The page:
Tax Crafting

Every time I consider an alternative to the tax code, such
as a flat tax or value-added (VAT) tax, I’m confronted by evidence of social
engineering that would be impossible without the present complicated law. The
government’s interest in promoting private home ownership comes immediately to mind. The incentive of tax credit for mortgage
interest made us first among all nations in owning homes.

Good deal! Worthy deal and I can think of few other ways to successfully
promote it.

These past few days the newspapers are full stories
about various non-profit groups that benefit from the tax break (dare we say
loophole?) of “historic easement donations.” A Washington Post article by Joe Stephens looks at
some of the less-than-straightforward issues attending the promotion of
easements, but the fact is that virtually no one was aware of or
taking advantage of
such deductions before the profit seekers stuck their
oar in the water. Currently things are rolling along quite well across the
nation, depending upon how one defines ‘quite well.’ But private profit and
public preservation are loose in the land, the former having set in motion the
latter.

And I say well done. It’s very ‘American’ even today to tear down whatever is old and
build whatever is new. Chicago, my home turf is famous for this and much has
been lost to that great city as famous buildings by famous architects fell under the wrecking ball. Living now in Europe, I’ve come to realize that
an attitude like that seems barbaric to Europeans. They work around
their history and it makes them seem quaint to us, what with not-always-hot
water and not-always-easy traffic patterns as part of the price they pay. But I suspect they’re on to
something, Europe is very beautiful and amazingly civilized.

But back to the game at hand. In order to reap this quite
substantial tax benefit one must own a building of historic value, a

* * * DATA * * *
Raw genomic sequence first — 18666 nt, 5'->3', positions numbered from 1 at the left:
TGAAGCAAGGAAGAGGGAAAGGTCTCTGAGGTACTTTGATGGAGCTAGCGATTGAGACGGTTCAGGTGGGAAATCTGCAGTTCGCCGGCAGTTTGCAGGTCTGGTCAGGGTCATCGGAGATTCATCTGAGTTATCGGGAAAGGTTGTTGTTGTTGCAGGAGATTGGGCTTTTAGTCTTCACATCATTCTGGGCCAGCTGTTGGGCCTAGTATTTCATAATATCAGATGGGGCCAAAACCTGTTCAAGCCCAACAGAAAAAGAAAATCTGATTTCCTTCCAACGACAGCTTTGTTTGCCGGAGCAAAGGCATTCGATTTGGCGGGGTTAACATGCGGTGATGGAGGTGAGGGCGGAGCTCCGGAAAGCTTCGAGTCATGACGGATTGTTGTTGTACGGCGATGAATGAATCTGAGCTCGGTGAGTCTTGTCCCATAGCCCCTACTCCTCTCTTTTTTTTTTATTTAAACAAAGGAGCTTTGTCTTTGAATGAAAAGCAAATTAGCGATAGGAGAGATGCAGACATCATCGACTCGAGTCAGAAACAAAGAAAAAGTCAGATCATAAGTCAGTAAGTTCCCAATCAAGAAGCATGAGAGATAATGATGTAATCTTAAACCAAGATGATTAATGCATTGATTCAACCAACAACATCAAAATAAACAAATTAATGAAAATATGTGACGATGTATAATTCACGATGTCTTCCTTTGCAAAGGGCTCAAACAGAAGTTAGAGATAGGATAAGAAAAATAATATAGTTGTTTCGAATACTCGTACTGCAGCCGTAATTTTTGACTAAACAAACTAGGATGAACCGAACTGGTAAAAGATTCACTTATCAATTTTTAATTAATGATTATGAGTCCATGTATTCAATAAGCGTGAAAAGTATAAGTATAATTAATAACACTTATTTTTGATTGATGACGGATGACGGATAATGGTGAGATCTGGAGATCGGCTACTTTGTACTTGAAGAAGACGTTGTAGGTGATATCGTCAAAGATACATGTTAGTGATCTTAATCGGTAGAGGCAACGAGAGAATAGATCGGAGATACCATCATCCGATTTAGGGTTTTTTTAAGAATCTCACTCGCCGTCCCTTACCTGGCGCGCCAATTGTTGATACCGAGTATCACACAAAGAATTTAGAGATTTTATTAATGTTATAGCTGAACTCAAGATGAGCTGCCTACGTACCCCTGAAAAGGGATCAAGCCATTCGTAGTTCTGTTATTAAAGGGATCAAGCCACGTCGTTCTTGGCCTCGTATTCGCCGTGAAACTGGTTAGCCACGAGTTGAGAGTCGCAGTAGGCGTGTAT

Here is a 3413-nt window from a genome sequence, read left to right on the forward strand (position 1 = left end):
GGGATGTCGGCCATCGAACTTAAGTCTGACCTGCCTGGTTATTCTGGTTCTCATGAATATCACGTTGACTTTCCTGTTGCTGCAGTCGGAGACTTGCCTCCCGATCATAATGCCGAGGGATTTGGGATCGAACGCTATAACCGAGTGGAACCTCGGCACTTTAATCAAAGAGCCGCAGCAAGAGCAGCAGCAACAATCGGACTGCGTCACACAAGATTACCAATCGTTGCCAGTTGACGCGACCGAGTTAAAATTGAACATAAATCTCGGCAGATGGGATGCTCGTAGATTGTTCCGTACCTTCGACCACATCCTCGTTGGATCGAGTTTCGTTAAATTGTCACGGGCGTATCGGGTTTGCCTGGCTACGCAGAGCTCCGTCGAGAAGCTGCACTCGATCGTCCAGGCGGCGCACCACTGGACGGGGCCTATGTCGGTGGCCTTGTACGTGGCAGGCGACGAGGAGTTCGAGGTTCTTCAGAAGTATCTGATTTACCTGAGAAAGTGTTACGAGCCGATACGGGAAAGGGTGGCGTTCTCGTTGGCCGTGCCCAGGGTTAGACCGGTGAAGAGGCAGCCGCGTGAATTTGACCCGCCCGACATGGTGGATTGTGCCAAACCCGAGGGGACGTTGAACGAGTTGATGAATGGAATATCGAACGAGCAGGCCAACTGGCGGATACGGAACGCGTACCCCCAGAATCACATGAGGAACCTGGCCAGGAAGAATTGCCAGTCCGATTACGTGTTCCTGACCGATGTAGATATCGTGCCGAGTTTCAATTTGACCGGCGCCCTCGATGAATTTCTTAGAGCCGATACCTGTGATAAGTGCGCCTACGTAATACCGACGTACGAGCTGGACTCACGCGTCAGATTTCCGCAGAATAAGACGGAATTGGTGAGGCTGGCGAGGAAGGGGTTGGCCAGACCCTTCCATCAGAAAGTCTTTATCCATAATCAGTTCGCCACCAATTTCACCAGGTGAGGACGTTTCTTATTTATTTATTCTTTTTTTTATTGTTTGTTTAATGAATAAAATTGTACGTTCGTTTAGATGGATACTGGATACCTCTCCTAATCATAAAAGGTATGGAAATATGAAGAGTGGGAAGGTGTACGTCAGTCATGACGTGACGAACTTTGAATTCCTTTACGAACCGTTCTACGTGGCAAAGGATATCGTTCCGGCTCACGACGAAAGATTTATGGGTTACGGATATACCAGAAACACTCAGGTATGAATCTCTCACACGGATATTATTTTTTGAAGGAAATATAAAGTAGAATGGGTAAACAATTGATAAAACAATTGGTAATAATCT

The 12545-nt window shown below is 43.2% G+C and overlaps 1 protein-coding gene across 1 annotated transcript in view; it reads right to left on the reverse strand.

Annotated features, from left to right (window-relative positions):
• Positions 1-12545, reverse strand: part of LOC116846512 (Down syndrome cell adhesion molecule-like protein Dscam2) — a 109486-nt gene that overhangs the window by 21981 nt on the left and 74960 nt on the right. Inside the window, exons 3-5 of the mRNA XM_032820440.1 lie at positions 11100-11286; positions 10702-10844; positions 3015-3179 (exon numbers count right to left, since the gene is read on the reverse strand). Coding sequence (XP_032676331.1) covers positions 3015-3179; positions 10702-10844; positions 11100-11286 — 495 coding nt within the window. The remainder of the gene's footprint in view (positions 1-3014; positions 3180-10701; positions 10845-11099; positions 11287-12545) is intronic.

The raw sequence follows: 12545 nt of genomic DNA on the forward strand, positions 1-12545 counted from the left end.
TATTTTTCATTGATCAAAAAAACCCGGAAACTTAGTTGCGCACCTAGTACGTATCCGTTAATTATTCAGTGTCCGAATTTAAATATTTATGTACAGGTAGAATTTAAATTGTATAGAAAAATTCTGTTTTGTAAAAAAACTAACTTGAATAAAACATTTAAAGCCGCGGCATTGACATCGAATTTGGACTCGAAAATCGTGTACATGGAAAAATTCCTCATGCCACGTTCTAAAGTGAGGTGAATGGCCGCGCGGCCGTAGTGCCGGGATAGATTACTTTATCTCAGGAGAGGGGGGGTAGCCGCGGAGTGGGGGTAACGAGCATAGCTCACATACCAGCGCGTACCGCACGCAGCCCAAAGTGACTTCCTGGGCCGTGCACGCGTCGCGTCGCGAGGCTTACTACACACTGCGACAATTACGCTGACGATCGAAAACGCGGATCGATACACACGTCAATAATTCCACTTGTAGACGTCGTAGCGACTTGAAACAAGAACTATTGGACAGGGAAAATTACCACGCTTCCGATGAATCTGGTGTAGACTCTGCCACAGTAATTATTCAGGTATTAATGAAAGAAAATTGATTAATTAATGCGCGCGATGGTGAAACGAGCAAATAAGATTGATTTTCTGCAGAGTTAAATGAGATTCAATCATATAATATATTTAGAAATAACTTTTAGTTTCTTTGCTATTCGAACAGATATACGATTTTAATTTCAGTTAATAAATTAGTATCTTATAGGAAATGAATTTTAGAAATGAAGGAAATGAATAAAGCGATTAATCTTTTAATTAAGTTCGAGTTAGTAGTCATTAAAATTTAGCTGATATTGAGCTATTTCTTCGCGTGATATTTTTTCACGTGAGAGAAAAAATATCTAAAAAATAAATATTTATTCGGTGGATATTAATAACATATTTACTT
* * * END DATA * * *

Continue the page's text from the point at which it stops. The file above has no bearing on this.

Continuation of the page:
distinction applied for to the National Park Service. Don’t ask me why the Park
Service, but those are the guys in charge. Once certified, the owner (and all
future owners) agree not to change the building façades without proper
permissions. The present owner can then write off from his taxes an amount
equal to approximately 10% of the value of the building and sticks all future
owners with his decision. This amounts to, in some cases, quite big
bucks—hardly a ‘cottage’ industry, but then we’ve become accustomed to tax
breaks going to the wealthy and those of us who live in cottages must find
solace elsewhere.

But, like home ownership, historic preservation is something
to be desired in the grand scale of things. In a uniquely American way we use
the federal tax code as a facilitator of those desires.

When friends rant and rave about ‘special interests’ and the
‘graft’ that accompanies most federal programs, I tell them my favorite story.
In the 1930’s, huge areas in and around Chicago were purchased by Cook County
as ‘forest preserves.’ The land in question had been, for the most part, bought
up on the sly by various politicians using insider knowledge to financially
feather their nests. Nothing new there. Hundreds of millions were thus squandered in overpriced
acquisition, a great deal of press attention was given at the time and a few old pols even
went to jail—not many and not for long, but a few. Today, these vast county and inner city forests
are priceless and irreplaceable cushions to the rigors of urban life. Chicago without them is like trying to
picture New York without Central Park. The money is long gone, the pols long
dead and yet the brilliance of the decision remains, brilliance helped a
little on its way by private gain and unequal access
.

This façade preservation business is yet another opportunity
made possible by private gain and unequal access. I don’t have (at least on my
house) a historic façade worth preserving and I’ll bet you don’t either. But
this is good tax law and the country will be better and more beautiful for it.

It’s ironic, yet so very American, that this provision in the law is being
‘sold’ for profit by an entrepreneurial group that only formed in
reponse to that opportunity.

I love it!

Leave a Reply

Your email address will not be published.